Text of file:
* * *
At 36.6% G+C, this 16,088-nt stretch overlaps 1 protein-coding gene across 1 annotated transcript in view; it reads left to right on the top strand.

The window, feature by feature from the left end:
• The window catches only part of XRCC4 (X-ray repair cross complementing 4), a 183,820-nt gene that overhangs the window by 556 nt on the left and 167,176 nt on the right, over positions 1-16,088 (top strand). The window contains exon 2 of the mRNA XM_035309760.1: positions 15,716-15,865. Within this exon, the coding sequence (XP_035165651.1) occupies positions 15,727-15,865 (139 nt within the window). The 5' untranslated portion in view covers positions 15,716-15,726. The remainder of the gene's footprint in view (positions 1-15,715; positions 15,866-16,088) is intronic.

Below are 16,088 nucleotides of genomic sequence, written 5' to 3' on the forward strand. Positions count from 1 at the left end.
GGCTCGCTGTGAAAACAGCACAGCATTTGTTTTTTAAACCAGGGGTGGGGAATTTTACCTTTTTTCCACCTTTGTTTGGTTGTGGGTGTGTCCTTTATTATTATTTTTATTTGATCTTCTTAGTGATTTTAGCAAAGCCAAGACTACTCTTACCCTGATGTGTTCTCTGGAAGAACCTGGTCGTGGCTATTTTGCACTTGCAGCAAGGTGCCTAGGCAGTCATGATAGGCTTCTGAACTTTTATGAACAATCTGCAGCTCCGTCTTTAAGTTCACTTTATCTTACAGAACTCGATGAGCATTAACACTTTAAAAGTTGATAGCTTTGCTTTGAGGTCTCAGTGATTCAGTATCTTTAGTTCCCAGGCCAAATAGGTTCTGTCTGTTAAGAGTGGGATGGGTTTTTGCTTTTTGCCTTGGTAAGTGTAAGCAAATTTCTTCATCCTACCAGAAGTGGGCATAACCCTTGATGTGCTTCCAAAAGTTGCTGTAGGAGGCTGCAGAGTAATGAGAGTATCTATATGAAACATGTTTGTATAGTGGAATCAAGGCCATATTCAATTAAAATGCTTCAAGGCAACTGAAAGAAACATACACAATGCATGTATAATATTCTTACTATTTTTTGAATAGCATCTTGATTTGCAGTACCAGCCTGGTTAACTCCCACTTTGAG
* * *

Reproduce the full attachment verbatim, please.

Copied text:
At 36.6% G+C, this 16,088-nt stretch overlaps 1 protein-coding gene across 1 annotated transcript in view; it reads left to right on the top strand.

The window, feature by feature from the left end:
• The window catches only part of XRCC4 (X-ray repair cross complementing 4), a 183,820-nt gene that overhangs the window by 556 nt on the left and 167,176 nt on the right, over positions 1-16,088 (top strand). The window contains exon 2 of the mRNA XM_035309760.1: positions 15,716-15,865. Within this exon, the coding sequence (XP_035165651.1) occupies positions 15,727-15,865 (139 nt within the window). The 5' untranslated portion in view covers positions 15,716-15,726. The remainder of the gene's footprint in view (positions 1-15,715; positions 15,866-16,088) is intronic.

Below are 16,088 nucleotides of genomic sequence, written 5' to 3' on the forward strand. Positions count from 1 at the left end.
GGCTCGCTGTGAAAACAGCACAGCATTTGTTTTTTAAACCAGGGGTGGGGAATTTTACCTTTTTTCCACCTTTGTTTGGTTGTGGGTGTGTCCTTTATTATTATTTTTATTTGATCTTCTTAGTGATTTTAGCAAAGCCAAGACTACTCTTACCCTGATGTGTTCTCTGGAAGAACCTGGTCGTGGCTATTTTGCACTTGCAGCAAGGTGCCTAGGCAGTCATGATAGGCTTCTGAACTTTTATGAACAATCTGCAGCTCCGTCTTTAAGTTCACTTTATCTTACAGAACTCGATGAGCATTAACACTTTAAAAGTTGATAGCTTTGCTTTGAGGTCTCAGTGATTCAGTATCTTTAGTTCCCAGGCCAAATAGGTTCTGTCTGTTAAGAGTGGGATGGGTTTTTGCTTTTTGCCTTGGTAAGTGTAAGCAAATTTCTTCATCCTACCAGAAGTGGGCATAACCCTTGATGTGCTTCCAAAAGTTGCTGTAGGAGGCTGCAGAGTAATGAGAGTATCTATATGAAACATGTTTGTATAGTGGAATCAAGGCCATATTCAATTAAAATGCTTCAAGGCAACTGAAAGAAACATACACAATGCATGTATAATATTCTTACTATTTTTTGAATAGCATCTTGATTTGCAGTACCAGCCTGGTTAACTCCCACTTTGAG